How an accessible website benefits your business
You’re probably familiar with accessibility as something required from your website so people with disabilities can use it. But did you know that an accessible website is more straightforward for everyone to use? And that it increases the overall number of people who can visit and use your website, ultimately increasing your visibility and potential sales?
In this article, we’ll demonstrate that an accessible website can only be a good thing for your website visitors and your business.
The legal bit
Your business has a legal obligation to ensure that you do not discriminate against anyone who has a disability (the Equality Act 2010). If you are a public organisation, there are additional regulations you need to comply with: The Public Sector Bodies (Websites and Mobile Applications) Accessibility Regulations 2018. They stipulate that websites must meet WCAG 2.1 AA accessibility standards.
Beyond the legal bit
Beyond the essential legal obligations, an accessible website is open to everyone. By making your website accessible, all of your content can be easily understood by every visitor. Your website is more usable – for everyone. In other words, your online audience just grew. Your website became more appealing to many more people across the UK and worldwide.
How many people need your website to be accessible?
There are over 11 million people in the UK who live with a disability1:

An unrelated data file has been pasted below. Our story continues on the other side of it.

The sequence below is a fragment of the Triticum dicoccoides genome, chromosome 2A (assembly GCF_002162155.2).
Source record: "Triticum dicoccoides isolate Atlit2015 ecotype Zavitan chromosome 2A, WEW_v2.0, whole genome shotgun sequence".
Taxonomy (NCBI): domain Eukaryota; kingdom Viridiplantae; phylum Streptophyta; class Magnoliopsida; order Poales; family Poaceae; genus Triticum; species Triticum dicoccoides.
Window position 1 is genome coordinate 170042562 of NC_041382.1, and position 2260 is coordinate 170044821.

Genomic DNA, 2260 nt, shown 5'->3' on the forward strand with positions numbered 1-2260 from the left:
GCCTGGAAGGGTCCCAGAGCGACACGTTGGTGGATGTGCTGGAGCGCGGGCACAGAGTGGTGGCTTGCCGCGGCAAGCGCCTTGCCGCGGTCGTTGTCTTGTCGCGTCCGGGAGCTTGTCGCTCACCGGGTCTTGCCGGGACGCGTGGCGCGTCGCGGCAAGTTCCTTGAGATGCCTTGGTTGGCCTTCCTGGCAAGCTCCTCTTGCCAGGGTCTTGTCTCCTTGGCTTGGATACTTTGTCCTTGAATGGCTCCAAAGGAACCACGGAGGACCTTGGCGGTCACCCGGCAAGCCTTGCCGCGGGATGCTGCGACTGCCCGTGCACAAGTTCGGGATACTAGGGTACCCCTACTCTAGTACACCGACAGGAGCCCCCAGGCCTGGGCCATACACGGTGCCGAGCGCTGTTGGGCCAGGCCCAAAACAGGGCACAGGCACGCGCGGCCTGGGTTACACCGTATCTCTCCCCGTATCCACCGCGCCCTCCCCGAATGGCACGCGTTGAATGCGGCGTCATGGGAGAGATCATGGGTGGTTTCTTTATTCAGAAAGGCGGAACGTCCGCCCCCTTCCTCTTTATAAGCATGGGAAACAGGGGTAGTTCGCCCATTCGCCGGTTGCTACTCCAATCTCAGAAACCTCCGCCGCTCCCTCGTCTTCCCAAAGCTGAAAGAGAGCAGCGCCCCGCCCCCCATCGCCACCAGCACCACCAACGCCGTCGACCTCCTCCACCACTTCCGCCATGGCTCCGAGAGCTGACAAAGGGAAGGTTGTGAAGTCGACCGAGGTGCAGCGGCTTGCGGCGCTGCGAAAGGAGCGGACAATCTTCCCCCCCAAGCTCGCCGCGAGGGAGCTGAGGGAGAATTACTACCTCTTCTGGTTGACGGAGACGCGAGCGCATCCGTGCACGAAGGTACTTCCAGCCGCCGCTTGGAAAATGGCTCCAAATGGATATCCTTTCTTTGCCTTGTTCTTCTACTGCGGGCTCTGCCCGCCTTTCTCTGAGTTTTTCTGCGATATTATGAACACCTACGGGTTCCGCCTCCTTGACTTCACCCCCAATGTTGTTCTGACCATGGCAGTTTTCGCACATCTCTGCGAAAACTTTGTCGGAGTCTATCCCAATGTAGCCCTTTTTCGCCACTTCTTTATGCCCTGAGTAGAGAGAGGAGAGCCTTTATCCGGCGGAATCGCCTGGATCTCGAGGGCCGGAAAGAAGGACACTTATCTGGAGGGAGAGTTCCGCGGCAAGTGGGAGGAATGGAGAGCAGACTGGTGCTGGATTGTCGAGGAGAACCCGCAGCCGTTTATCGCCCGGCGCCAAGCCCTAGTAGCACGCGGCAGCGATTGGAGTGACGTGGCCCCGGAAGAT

- the 8.1 million people with significant vision impairments, including 2 million people who are blind
- people with hearing impairments
- people with learning disabilities or cognitive limitations, including ADD, Aspergers, and dyslexia
- people who have trouble lifting their hand and have limited movement
- people who have trouble speaking
The UK population stands at 66 million at the time of writing. That’s around 1 in 6 people in the UK who live with a disability – a lot of people to exclude from your website as potential visitors and customers.
1Disability facts and figures [UK Government]
What makes a website accessible?
An accessible website should be easy to use for everyone, anywhere, on any device. This means every visitor can do what they came to do; whether that was to read about something, buy something, download something, contact someone, or register their details with you.
An accessible website is one that everyone can use, irrespective of:
- where they are
- what device they are using
- what their emotional state is
- whether or not they can see the screen clearly or at all
- whether or not they can hear media presenting on the website
- whether or not they can see a full range of colours
- their hand motor impairment
- their dyslexia
- their temporary physical disability
Is this just about screenreaders?
Accessibility is heavily associated with screenreaders (the software people with sight loss use to read a website’s content out loud). While a website should be constructed with screenreader users in mind, as you can see from the list above, there is a lot more to accessibility.
So what are all of the business benefits of having an accessible website?
Beyond avoiding discrimination and legal complications, you will also find there are many significant benefits to ensuring your website is 100% accessible.